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Working at Coventry University

Coventry University is a diverse and exciting place to work and we share the enthusiasm of our staff and students to be the best at whatever they choose to do. As one of the City’s biggest employers, we offer some impressive benefits for our staff and are committed to delivering the very best opportunities. We have a comprehensive training, personal and professional development programme that provides our employees with the skills to enhance their performance in the workplace and grow in their careers. There are pension schemes, a generous holiday allowance and flexible working opportunities as well as lifestyle benefits including childcare vouchers, discounted membership to the £4 million sports and recreation centre and schemes such as Cycle to Work and the CU Car Share initiative.

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Brain, Belief and Behaviour


Focus of Our Research

Our lab works at the cutting-edge of mind-body integration by developing innovative models and interventions to modify or enhance neuro-cognitive functions, beliefs and behaviour. This includes the use of contemplative practices, therapeutic substances, behavioural interventions and novel techniques such as transcranial direct current stimulation. We combine expertise in psychobiological and neuro-cognitive techniques with health, developmental and social psychological methods and theoretical approaches.

Our work focuses on a range of themes. We are presently conducting research on the neuro-cognitive bases of belief, including the role of beliefs as a stress buffer and how to modify them. In addition, we are preparing original work on the functions of sleep in typical and atypical groups, the psychobiological effects of meditation, and the development of new instruments for the early detection of dementia. We are also working on a critical examination of the literature on the effects of meditation.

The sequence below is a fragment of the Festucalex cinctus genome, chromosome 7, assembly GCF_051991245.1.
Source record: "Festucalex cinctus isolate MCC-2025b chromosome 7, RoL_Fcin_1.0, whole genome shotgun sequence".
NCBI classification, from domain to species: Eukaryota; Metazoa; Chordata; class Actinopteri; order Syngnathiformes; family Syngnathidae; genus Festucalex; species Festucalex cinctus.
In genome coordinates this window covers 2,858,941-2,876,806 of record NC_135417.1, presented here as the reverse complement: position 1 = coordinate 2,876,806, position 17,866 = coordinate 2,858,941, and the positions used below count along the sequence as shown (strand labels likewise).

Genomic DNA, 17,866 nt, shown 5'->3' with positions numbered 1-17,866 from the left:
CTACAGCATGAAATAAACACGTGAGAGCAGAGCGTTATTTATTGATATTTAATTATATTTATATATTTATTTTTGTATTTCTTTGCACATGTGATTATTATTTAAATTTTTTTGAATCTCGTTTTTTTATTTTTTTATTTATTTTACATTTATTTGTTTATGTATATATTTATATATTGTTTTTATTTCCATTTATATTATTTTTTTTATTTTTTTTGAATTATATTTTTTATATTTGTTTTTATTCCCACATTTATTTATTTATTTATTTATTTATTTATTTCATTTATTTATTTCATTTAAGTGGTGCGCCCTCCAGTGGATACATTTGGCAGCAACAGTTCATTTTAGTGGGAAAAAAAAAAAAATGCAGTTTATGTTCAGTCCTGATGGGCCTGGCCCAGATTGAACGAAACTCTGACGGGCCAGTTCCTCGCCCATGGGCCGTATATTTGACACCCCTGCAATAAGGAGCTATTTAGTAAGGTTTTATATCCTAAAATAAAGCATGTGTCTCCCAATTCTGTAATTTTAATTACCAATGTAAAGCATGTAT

Our research has the potential to change people’s ideas and attitudes about a range of topics on body-mind interaction, mental health, and the importance of early screening tools and intervention for physiological and psychological difficulties.

Current projects include:

The neuro-stimulation of belief
The effects of secular and religious belief in subjective and physiological stress
Morality when faced with mortality
Sleep and cognition in young children with Down syndrome
Psychobiology of Meditation: A critical review of the literature
Early detection of dementia: A new screening tool
Intervention for emotion regulation

Image Source: Flickr


The Team

 Miguel Farias Thumbnail

Miguel Farias (Research group leader)

Psychology of belief, social cognition, personality and mental health

 Jonathan Jong (group co-lead)

Jonathan Jong (Group co-lead)

Death anxiety, religious belief, ritual behaviour, social psychology, experimental psychology

 Anna Joyce

Anna Joyce

Sleep, cognition, child development, developmental disorders

 Stoyan Kurtev

Stoyan Kurtev

Quantum cognition, language, vision, attention

 Anna Joyce (née Ashworth) Thumbnail

Valerie Van Mulukom

Experimental psychology, cognitive science of religion, religious belief, episodic memory

 Damian Stanley Thumbnail

Damian Stanley

Psychology of sports, exercise and performance

 Hayley Wright Thumbnail

Hayley Wright

Normal cognitive function, cognitive decline in older adults, cognitive neuropsychology of stroke and dementia

PhD Students

  • Ivaylo Krastev, PhD Student. Integrated field of positive neuroscience that offers a novel perspective for studying human motivation and affect alongside cognitive and psychophysiological functionality.
  • James Bartlett, PhD Student. Relationship between drug use and cognition.
  • Jennifer Brown, PhD Student. Christian worship and psychological processes.
  • Ivana Buric, PhD Student. Experimental psychology, molecular biology, statistics.
  • Mairi Mulvenna, PhD Student. Motivation and well-being in athletes. Additionally investigated organisational stress in sport and anxiety for previous research projects.
  • Thomas J. Coleman III, PhD Student. The enduring psychological connections between religion, nonreligion, and the capacity for imagination.